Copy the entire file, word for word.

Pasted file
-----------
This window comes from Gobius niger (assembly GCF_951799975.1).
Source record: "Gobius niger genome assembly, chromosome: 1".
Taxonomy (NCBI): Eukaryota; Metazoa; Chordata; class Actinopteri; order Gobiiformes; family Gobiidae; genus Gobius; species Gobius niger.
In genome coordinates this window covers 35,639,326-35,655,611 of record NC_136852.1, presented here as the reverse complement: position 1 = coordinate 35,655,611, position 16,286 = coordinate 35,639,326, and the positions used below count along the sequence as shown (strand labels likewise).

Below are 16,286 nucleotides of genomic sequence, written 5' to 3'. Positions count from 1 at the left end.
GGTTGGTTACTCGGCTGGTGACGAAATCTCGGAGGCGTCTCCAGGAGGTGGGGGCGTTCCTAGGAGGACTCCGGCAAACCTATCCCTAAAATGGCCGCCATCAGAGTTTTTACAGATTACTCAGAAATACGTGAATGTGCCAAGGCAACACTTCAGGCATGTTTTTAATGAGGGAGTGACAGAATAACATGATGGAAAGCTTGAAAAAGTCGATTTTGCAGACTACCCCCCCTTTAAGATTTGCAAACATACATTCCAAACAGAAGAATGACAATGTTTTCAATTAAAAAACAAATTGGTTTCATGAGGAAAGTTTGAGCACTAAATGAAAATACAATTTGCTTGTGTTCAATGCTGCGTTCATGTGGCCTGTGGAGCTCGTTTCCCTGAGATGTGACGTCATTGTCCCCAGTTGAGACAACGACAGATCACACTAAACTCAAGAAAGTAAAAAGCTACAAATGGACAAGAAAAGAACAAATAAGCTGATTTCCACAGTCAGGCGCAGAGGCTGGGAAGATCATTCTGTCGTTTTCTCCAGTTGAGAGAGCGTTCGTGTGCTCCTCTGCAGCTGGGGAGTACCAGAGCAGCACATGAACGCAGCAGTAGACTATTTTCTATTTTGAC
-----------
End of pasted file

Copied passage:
This window comes from Gobius niger (assembly GCF_951799975.1).
Source record: "Gobius niger genome assembly, chromosome: 1".
Taxonomy (NCBI): Eukaryota; Metazoa; Chordata; class Actinopteri; order Gobiiformes; family Gobiidae; genus Gobius; species Gobius niger.
In genome coordinates this window covers 35,639,326-35,655,611 of record NC_136852.1, presented here as the reverse complement: position 1 = coordinate 35,655,611, position 16,286 = coordinate 35,639,326, and the positions used below count along the sequence as shown (strand labels likewise).

Below are 16,286 nucleotides of genomic sequence, written 5' to 3'. Positions count from 1 at the left end.
GGTTGGTTACTCGGCTGGTGACGAAATCTCGGAGGCGTCTCCAGGAGGTGGGGGCGTTCCTAGGAGGACTCCGGCAAACCTATCCCTAAAATGGCCGCCATCAGAGTTTTTACAGATTACTCAGAAATACGTGAATGTGCCAAGGCAACACTTCAGGCATGTTTTTAATGAGGGAGTGACAGAATAACATGATGGAAAGCTTGAAAAAGTCGATTTTGCAGACTACCCCCCCTTTAAGATTTGCAAACATACATTCCAAACAGAAGAATGACAATGTTTTCAATTAAAAAACAAATTGGTTTCATGAGGAAAGTTTGAGCACTAAATGAAAATACAATTTGCTTGTGTTCAATGCTGCGTTCATGTGGCCTGTGGAGCTCGTTTCCCTGAGATGTGACGTCATTGTCCCCAGTTGAGACAACGACAGATCACACTAAACTCAAGAAAGTAAAAAGCTACAAATGGACAAGAAAAGAACAAATAAGCTGATTTCCACAGTCAGGCGCAGAGGCTGGGAAGATCATTCTGTCGTTTTCTCCAGTTGAGAGAGCGTTCGTGTGCTCCTCTGCAGCTGGGGAGTACCAGAGCAGCACATGAACGCAGCAGTAGACTATTTTCTATTTTGAC